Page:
Stone is right. Trump is incapable of telling the truth on any subject — he even lied about the rainfall on his Inauguration Day. Even if he listens to his lawyers and tries to be on his best behavior, he will still lie and incriminate himself on the big topics being investigated by Mueller. Already the White House is hedging about his willingness (if any) to be interviewed. I think he’s no more likely to voluntarily appear before Mueller than he is to release his tax returns.
That standoff will be preceded by plenty of other drama. Clearly panic is setting in about Mueller’s pursuit of his obstruction-of-justice inquiry. The news that not only Sessions but the CIA chief Mike Pompeo (among other eyewitnesses to the firings of Comey and Michael Flynn) have been interviewed is not good for the White House.
As always when threatened with legal jeopardy, Trump’s major move is to attack the rule of law and its institutions. That’s why he besmirched the “Mexican heritage” of the U.S. District Judge Gonzalo Curiel during the campaign. So now Trump, Republicans in Congress, and his right-wing press cohort are stepping up their efforts to make the case that the FBI is hopelessly corrupt and engaged in a conspiracy to usurp his presidency. Where this will lead is anyone’s guess; it’s the first time a president has opened fire on the FBI as an institution.
Adding to this effort is Sessions, who lied to Congress about his Russian contacts and, perhaps facing legal battles of his own, is highly motivated to shut down Mueller’s investigation from the inside — as evidenced by the Washington Post report that he wanted to pressure the new FBI director, Chris Wray, to purge top agency officials on the grounds that those jobs should be held by Trump loyalists. One way or another a constitutional showdown will arrive before the Mueller investigation concludes its business, with or without the firing of Mueller himself.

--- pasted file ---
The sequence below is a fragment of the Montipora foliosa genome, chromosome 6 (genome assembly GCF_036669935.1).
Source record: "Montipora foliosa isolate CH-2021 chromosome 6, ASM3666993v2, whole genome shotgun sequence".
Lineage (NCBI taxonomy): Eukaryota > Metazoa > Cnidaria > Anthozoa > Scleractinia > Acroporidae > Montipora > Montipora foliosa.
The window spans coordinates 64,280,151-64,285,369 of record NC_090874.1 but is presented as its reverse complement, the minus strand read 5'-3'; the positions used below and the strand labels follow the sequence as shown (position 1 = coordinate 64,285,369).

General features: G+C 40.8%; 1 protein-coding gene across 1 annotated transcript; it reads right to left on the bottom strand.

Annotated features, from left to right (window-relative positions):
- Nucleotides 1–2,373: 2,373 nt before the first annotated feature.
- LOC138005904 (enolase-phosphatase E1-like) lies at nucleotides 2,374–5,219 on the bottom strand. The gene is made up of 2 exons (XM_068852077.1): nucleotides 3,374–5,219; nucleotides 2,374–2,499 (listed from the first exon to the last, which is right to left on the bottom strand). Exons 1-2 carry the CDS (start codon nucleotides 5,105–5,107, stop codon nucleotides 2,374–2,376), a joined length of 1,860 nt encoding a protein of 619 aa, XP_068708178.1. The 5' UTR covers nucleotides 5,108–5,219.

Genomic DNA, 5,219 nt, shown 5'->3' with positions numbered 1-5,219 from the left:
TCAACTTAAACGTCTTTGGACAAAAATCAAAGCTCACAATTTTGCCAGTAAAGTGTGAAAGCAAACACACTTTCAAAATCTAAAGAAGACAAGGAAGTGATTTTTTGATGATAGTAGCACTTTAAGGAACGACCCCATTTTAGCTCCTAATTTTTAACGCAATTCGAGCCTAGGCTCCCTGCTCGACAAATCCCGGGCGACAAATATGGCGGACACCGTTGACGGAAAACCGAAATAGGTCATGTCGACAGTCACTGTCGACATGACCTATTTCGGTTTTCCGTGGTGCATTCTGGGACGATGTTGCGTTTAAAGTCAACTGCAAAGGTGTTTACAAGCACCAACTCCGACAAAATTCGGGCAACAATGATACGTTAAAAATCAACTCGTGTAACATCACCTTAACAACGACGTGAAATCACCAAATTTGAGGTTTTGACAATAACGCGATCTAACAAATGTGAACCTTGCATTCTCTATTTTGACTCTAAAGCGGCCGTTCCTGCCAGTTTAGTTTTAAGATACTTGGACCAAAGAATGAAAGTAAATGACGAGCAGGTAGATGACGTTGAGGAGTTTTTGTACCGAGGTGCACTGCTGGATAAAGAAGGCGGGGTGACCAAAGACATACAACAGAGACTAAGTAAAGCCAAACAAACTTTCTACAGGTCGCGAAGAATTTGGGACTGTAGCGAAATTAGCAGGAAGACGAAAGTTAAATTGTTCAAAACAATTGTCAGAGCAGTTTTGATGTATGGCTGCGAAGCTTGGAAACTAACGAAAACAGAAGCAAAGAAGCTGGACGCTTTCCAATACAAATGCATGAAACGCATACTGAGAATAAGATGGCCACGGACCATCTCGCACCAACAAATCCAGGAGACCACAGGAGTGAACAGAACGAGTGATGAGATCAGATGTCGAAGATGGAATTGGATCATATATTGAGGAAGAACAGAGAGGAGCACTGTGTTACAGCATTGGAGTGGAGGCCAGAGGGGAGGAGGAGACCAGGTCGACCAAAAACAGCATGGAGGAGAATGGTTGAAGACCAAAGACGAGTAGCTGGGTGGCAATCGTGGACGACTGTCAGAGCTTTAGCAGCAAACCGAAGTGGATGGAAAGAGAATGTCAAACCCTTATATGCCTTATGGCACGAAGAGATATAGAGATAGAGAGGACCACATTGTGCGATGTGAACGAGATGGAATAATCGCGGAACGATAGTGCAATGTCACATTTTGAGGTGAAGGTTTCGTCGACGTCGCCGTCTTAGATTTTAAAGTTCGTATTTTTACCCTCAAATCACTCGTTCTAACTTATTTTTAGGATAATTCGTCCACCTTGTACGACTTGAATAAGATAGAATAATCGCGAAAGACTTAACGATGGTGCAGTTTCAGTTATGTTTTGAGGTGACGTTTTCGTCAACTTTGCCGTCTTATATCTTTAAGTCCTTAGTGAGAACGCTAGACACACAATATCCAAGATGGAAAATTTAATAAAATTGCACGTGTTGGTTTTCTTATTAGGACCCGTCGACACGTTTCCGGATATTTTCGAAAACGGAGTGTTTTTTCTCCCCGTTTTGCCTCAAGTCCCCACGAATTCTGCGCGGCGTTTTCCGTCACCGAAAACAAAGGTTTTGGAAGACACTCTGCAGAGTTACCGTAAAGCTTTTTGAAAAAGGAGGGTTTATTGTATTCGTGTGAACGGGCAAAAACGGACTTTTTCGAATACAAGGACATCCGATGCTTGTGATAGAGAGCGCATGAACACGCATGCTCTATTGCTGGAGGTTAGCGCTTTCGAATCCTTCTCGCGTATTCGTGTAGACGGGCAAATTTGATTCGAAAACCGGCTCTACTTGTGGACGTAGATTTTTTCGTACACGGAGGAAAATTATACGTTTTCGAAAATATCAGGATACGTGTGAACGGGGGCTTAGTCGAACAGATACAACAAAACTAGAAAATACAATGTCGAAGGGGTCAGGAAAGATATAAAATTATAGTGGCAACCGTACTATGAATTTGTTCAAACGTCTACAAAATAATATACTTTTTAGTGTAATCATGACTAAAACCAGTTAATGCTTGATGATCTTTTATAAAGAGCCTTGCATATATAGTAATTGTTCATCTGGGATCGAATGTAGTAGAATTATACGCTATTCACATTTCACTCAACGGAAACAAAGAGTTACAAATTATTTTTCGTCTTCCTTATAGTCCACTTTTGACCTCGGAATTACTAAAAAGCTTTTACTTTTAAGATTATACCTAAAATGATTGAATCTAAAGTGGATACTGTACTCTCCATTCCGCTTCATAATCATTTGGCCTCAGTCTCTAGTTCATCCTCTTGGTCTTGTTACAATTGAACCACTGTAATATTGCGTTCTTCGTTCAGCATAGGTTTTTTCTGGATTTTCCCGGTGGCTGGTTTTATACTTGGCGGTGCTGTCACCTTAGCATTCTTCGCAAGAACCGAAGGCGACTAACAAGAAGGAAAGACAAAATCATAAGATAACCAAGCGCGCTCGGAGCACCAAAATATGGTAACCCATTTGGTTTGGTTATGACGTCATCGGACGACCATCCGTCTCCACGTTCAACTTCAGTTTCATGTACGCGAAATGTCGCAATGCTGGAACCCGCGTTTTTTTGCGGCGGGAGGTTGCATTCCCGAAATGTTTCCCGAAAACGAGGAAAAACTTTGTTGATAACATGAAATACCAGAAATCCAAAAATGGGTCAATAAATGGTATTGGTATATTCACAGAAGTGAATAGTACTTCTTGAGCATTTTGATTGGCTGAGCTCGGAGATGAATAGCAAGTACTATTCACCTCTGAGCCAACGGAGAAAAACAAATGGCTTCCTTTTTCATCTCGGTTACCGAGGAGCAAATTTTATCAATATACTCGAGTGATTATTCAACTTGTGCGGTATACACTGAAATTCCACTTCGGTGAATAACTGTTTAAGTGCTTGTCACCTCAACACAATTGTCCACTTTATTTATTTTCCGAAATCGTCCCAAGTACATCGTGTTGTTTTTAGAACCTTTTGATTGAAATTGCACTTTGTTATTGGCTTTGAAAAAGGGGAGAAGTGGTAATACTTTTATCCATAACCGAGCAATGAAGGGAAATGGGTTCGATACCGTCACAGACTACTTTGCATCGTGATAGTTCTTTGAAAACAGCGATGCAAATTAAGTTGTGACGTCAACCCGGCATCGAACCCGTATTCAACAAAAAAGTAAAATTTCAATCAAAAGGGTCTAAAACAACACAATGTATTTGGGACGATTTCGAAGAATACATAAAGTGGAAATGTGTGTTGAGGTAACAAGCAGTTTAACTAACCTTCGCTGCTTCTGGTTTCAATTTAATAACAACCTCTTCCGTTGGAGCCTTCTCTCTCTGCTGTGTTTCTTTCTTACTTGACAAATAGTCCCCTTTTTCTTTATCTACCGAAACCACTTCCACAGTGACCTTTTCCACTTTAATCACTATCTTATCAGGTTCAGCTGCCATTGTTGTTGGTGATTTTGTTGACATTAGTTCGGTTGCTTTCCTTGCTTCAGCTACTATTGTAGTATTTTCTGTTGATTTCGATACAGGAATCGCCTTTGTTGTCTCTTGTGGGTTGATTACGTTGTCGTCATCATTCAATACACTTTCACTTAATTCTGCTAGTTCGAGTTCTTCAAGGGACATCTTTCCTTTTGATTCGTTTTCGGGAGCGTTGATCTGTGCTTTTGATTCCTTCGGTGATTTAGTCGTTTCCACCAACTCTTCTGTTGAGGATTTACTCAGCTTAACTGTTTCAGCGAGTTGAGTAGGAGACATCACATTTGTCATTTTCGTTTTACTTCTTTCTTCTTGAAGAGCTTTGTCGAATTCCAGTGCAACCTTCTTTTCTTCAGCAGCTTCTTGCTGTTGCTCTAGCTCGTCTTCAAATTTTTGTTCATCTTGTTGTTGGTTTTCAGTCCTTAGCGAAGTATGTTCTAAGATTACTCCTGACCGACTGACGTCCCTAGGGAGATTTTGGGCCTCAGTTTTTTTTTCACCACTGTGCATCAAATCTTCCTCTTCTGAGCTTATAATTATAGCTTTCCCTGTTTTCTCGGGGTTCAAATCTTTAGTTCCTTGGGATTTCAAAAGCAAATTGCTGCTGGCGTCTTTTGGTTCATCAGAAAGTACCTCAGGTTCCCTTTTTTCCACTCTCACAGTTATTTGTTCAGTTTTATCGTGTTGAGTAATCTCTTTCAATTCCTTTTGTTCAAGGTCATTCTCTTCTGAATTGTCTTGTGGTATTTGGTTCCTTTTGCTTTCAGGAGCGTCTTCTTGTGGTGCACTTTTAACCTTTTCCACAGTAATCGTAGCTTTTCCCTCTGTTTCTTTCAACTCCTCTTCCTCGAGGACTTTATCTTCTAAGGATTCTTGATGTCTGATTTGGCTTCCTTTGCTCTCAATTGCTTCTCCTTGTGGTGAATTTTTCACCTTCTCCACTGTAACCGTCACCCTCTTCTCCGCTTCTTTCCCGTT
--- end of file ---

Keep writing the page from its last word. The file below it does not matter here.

The nominees have been announced for the first Oscars of the post-Weinstein era. How will that play out at the awards?
The big win for the Oscars, many seem to feel, is that James Franco was not nominated for The Disaster Artist, thereby removing the awards-night story line of how he and/or the broadcast would deal with what the Los Angeles Times has characterized as multiple accusations of “inappropriate or sexually exploitative behavior.” What remains unknown is how the Oscars will handle Casey Affleck’s role as Best Actress presenter given his sexual-harassment settlements. That promises greater drama than the announcement of Best Picture.
That said, the focus on what Hollywood celebrities will or will not say about politics during an awards ceremony, or how they may or may not dress in protest mode for the red carpet, is becoming tiresome. We overdosed on that at the Golden Globes. If anyone has something smart or fresh or impassioned to say, say it. Otherwise, it’s all so much dutiful white noise that has no effect on the many serious injustices, whether involving gender or race, that blight the industry.
In the same vein, it might be worthwhile to wean ourselves away from the current Oscars-season obsession of judging films by whether they are politically relevant to this highly charged moment in our history. In my view, Get Out is brilliant, but not every film taking on race deserves extra points for doing so. It would require considerable stretching to say that two of the other better movies of the year, Paul Thomas Anderson’s Phantom Thread and Greta Gerwig’s Lady Bird, score any political points whatsoever. Maybe Wonder Woman was stiffed on its merits — or, more specifically, for what Oscar voters, hardly known for their impeccable taste, consider its merits — rather than as a snub of women filmmakers. In a culture where so little matters, the Oscars, at least, have the luxury of having no obligation to.